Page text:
Arizona Sports Betting Hit Highest Revenue of Any State in First Month
Posted on: January 6, 2022, 08:03h.
Last updated on: July 26, 2022, 09:13h.
Arizona sports betting came bolting out of the blocks in its debut month of September, taking in more gross gaming revenue than any other state did in the first month. Experts are saying it may have something to do with the Arizona Cardinals’ flying start to the NFL season.
According to figures released this week by the Arizona Department of Gaming (ADG), the state’s sports betting operators handled $291.2 million in wagers, generating gross gaming revenue of $32.3 million.
For comparison, America’s biggest sports betting market, New Jersey, which has a slightly larger population, didn’t hit those kinds of figures until its ninth month of operations.
Meanwhile, September was not even a full month for Arizona. It launched sports betting on September 9, the first day of the NFL season. That means the numbers cover just three weeks.
Football is the straw that stirs the sports betting drink, so launching ahead of the NFL’s first game and with college football going full tilt was critical,” PlayAZ analyst Eric Ramsey told The Las Vegas Review-Journal.
“Most of the country’s best-known sportsbook brands jumped in early, too. And with nearly a full month to operate, it made for a remarkable debut.”
DraftKings Pulls Ahead
Arizona’s Republican governor, Doug Ducey, signed sports betting legislation into law last April. This authorized up to 20 licenses, divided between the state’s tribal nations and professional sports teams.
The licensees have teamed up with commercial operators, including DraftKings, FanDuel, Caesars, and BetMGM, to offer mobile betting.
According to the ADG, DraftKings led the pack in September, generating $97.7 million in bets for $12.7 million in gross revenue. FanDuel was second with $59.6 million, for revenues of $594,897.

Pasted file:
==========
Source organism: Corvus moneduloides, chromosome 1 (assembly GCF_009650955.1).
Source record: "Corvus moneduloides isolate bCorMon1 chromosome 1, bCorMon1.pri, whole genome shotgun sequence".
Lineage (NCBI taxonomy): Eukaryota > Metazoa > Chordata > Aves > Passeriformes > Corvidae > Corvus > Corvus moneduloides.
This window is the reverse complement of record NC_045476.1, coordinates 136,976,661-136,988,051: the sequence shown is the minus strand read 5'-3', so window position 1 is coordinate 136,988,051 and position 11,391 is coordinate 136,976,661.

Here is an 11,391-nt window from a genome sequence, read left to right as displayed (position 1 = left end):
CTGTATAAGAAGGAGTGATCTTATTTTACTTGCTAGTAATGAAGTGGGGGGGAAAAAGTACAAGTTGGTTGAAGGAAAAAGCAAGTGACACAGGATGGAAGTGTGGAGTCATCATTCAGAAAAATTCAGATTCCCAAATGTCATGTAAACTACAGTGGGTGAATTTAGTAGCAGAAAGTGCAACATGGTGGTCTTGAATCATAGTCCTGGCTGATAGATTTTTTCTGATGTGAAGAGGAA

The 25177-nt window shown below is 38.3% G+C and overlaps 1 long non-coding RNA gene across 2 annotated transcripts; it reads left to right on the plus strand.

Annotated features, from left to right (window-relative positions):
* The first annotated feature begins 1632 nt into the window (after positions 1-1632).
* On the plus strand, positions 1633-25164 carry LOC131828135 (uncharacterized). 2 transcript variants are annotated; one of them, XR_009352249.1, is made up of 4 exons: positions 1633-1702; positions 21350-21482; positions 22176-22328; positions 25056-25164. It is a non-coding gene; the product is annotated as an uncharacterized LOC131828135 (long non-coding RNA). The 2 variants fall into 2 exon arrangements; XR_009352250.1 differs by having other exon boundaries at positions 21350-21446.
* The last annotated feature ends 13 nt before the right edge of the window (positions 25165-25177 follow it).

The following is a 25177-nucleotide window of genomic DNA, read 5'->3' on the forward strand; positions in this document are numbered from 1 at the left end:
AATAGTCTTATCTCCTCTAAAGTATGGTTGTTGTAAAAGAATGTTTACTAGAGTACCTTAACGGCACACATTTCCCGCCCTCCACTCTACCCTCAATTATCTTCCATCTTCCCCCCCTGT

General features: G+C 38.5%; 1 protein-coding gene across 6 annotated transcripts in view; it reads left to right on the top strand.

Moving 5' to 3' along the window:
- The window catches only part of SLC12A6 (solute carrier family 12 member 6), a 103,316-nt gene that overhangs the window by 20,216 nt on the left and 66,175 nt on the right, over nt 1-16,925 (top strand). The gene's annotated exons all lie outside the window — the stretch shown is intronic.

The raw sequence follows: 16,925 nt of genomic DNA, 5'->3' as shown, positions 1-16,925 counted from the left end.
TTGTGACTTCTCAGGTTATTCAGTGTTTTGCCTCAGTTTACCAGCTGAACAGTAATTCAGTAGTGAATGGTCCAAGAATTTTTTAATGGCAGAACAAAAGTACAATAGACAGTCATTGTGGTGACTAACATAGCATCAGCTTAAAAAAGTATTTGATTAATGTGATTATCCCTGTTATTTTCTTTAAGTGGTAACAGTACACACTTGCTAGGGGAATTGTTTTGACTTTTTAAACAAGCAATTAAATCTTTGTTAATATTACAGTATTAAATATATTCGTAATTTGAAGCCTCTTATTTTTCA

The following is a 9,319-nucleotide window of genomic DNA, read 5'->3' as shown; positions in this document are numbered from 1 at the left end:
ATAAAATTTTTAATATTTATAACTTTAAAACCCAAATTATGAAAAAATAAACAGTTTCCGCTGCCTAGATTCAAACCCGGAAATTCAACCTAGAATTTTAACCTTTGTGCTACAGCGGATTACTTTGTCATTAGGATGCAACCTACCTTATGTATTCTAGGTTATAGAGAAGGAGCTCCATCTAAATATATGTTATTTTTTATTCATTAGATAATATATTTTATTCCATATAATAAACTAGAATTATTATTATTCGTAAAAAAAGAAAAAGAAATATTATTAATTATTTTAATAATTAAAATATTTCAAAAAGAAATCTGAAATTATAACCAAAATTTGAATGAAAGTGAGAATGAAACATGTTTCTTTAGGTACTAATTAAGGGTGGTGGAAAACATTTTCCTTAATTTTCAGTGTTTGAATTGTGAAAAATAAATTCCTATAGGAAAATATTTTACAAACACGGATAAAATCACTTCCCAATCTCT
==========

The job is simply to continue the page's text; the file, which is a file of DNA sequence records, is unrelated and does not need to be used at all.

DraftKings is partnered with the TPC Scottsdale golf club, which hosts the PGA’s Phoenix Open.
Not everyone is delighted by the numbers. Tuscon.com complained that despite Arizonians wagering nearly $780 million in the first two months of operations, the state collected only around $1 million in taxation.
That’s nowhere near the $100 million projected prior to regulation.
Free Bets Written Off
Part of the reason for this is the state has encouraged operators to offer a generous amount of free bets and promotional credits as a way to jump-start the market.
As compensation, operators are allowed to reduce what they report to the state in adjusted gross receipts by up to 20 percent for each of the first two years they are in business. That falls to 15 percent in the third year of gaming and 10 percent in the fourth and fifth years.
Sen. T.J. Shope (R-Coolidge), a sponsor of Arizona’s sports betting legislation, assured Tuscon.com that the money going into state coffers will increase.
“I’m likening it to a store offering a holiday sale or something like that,” he said. “You need to entice people into the door to get them interested in doing something that they may have never done before.”
“This is something new for Arizona,” he said.
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